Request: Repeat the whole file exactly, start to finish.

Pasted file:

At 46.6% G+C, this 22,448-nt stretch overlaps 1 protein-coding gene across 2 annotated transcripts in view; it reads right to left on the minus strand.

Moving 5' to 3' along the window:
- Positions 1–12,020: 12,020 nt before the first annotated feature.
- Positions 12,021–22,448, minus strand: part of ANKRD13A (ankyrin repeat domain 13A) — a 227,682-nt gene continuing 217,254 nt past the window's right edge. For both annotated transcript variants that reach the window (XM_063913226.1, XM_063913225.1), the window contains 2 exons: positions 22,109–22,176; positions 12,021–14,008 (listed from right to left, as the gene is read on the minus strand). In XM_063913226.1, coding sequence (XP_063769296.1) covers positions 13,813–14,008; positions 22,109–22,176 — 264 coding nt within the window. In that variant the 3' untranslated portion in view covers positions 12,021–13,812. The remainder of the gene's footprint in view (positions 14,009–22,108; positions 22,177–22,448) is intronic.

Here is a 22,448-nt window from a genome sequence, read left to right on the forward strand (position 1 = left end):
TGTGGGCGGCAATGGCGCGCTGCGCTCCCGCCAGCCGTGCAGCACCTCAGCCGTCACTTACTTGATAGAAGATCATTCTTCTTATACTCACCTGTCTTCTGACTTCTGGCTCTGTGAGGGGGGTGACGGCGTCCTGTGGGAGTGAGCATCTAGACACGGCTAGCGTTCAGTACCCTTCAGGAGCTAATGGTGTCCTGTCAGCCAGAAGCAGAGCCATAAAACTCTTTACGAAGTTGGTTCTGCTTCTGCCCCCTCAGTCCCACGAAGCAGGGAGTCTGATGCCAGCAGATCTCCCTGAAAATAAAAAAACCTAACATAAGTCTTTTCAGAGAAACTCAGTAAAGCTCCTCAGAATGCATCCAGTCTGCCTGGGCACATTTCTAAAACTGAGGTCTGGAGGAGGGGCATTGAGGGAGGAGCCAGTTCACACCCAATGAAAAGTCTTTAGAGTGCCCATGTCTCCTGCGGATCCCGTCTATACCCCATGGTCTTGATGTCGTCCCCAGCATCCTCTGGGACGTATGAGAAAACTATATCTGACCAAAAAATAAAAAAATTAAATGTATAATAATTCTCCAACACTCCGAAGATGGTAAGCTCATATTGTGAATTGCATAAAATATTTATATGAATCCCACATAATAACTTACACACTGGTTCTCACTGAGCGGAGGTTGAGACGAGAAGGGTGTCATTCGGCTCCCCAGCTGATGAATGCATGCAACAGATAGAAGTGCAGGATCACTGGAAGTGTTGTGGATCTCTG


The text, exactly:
At 46.6% G+C, this 22,448-nt stretch overlaps 1 protein-coding gene across 2 annotated transcripts in view; it reads right to left on the minus strand.

Moving 5' to 3' along the window:
- Positions 1–12,020: 12,020 nt before the first annotated feature.
- Positions 12,021–22,448, minus strand: part of ANKRD13A (ankyrin repeat domain 13A) — a 227,682-nt gene continuing 217,254 nt past the window's right edge. For both annotated transcript variants that reach the window (XM_063913226.1, XM_063913225.1), the window contains 2 exons: positions 22,109–22,176; positions 12,021–14,008 (listed from right to left, as the gene is read on the minus strand). In XM_063913226.1, coding sequence (XP_063769296.1) covers positions 13,813–14,008; positions 22,109–22,176 — 264 coding nt within the window. In that variant the 3' untranslated portion in view covers positions 12,021–13,812. The remainder of the gene's footprint in view (positions 14,009–22,108; positions 22,177–22,448) is intronic.

Here is a 22,448-nt window from a genome sequence, read left to right on the forward strand (position 1 = left end):
TGTGGGCGGCAATGGCGCGCTGCGCTCCCGCCAGCCGTGCAGCACCTCAGCCGTCACTTACTTGATAGAAGATCATTCTTCTTATACTCACCTGTCTTCTGACTTCTGGCTCTGTGAGGGGGGTGACGGCGTCCTGTGGGAGTGAGCATCTAGACACGGCTAGCGTTCAGTACCCTTCAGGAGCTAATGGTGTCCTGTCAGCCAGAAGCAGAGCCATAAAACTCTTTACGAAGTTGGTTCTGCTTCTGCCCCCTCAGTCCCACGAAGCAGGGAGTCTGATGCCAGCAGATCTCCCTGAAAATAAAAAAACCTAACATAAGTCTTTTCAGAGAAACTCAGTAAAGCTCCTCAGAATGCATCCAGTCTGCCTGGGCACATTTCTAAAACTGAGGTCTGGAGGAGGGGCATTGAGGGAGGAGCCAGTTCACACCCAATGAAAAGTCTTTAGAGTGCCCATGTCTCCTGCGGATCCCGTCTATACCCCATGGTCTTGATGTCGTCCCCAGCATCCTCTGGGACGTATGAGAAAACTATATCTGACCAAAAAATAAAAAAATTAAATGTATAATAATTCTCCAACACTCCGAAGATGGTAAGCTCATATTGTGAATTGCATAAAATATTTATATGAATCCCACATAATAACTTACACACTGGTTCTCACTGAGCGGAGGTTGAGACGAGAAGGGTGTCATTCGGCTCCCCAGCTGATGAATGCATGCAACAGATAGAAGTGCAGGATCACTGGAAGTGTTGTGGATCTCTG